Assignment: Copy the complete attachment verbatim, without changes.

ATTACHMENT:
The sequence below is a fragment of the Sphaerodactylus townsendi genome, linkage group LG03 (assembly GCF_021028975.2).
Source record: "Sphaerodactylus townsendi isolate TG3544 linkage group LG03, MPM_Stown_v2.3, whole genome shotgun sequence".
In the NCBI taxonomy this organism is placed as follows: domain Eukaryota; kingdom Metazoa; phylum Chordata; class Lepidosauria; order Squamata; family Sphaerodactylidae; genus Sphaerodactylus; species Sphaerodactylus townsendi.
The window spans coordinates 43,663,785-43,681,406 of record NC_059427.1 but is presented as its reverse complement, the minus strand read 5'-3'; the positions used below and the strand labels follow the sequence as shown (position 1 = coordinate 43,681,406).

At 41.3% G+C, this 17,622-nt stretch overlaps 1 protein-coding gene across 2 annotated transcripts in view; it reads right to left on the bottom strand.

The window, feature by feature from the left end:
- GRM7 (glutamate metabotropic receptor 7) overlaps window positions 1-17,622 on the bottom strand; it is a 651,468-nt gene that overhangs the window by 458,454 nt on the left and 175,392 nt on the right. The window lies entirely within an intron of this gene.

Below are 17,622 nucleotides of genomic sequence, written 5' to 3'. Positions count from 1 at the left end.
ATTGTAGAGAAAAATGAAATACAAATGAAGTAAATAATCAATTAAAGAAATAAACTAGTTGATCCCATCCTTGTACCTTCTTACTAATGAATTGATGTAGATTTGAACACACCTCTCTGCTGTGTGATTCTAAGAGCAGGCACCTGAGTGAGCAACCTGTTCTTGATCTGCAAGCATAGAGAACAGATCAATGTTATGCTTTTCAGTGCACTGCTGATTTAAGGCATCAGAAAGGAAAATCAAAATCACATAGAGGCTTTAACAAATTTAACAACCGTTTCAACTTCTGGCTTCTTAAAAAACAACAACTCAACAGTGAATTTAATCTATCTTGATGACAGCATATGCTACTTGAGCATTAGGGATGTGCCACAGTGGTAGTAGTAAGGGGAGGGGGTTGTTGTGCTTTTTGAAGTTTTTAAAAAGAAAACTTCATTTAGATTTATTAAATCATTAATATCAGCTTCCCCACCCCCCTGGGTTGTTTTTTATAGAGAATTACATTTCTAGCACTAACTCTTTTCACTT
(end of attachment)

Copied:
The sequence below is a fragment of the Sphaerodactylus townsendi genome, linkage group LG03 (assembly GCF_021028975.2).
Source record: "Sphaerodactylus townsendi isolate TG3544 linkage group LG03, MPM_Stown_v2.3, whole genome shotgun sequence".
In the NCBI taxonomy this organism is placed as follows: domain Eukaryota; kingdom Metazoa; phylum Chordata; class Lepidosauria; order Squamata; family Sphaerodactylidae; genus Sphaerodactylus; species Sphaerodactylus townsendi.
The window spans coordinates 43,663,785-43,681,406 of record NC_059427.1 but is presented as its reverse complement, the minus strand read 5'-3'; the positions used below and the strand labels follow the sequence as shown (position 1 = coordinate 43,681,406).

At 41.3% G+C, this 17,622-nt stretch overlaps 1 protein-coding gene across 2 annotated transcripts in view; it reads right to left on the bottom strand.

The window, feature by feature from the left end:
- GRM7 (glutamate metabotropic receptor 7) overlaps window positions 1-17,622 on the bottom strand; it is a 651,468-nt gene that overhangs the window by 458,454 nt on the left and 175,392 nt on the right. The window lies entirely within an intron of this gene.

Below are 17,622 nucleotides of genomic sequence, written 5' to 3'. Positions count from 1 at the left end.
ATTGTAGAGAAAAATGAAATACAAATGAAGTAAATAATCAATTAAAGAAATAAACTAGTTGATCCCATCCTTGTACCTTCTTACTAATGAATTGATGTAGATTTGAACACACCTCTCTGCTGTGTGATTCTAAGAGCAGGCACCTGAGTGAGCAACCTGTTCTTGATCTGCAAGCATAGAGAACAGATCAATGTTATGCTTTTCAGTGCACTGCTGATTTAAGGCATCAGAAAGGAAAATCAAAATCACATAGAGGCTTTAACAAATTTAACAACCGTTTCAACTTCTGGCTTCTTAAAAAACAACAACTCAACAGTGAATTTAATCTATCTTGATGACAGCATATGCTACTTGAGCATTAGGGATGTGCCACAGTGGTAGTAGTAAGGGGAGGGGGTTGTTGTGCTTTTTGAAGTTTTTAAAAAGAAAACTTCATTTAGATTTATTAAATCATTAATATCAGCTTCCCCACCCCCCTGGGTTGTTTTTTATAGAGAATTACATTTCTAGCACTAACTCTTTTCACTT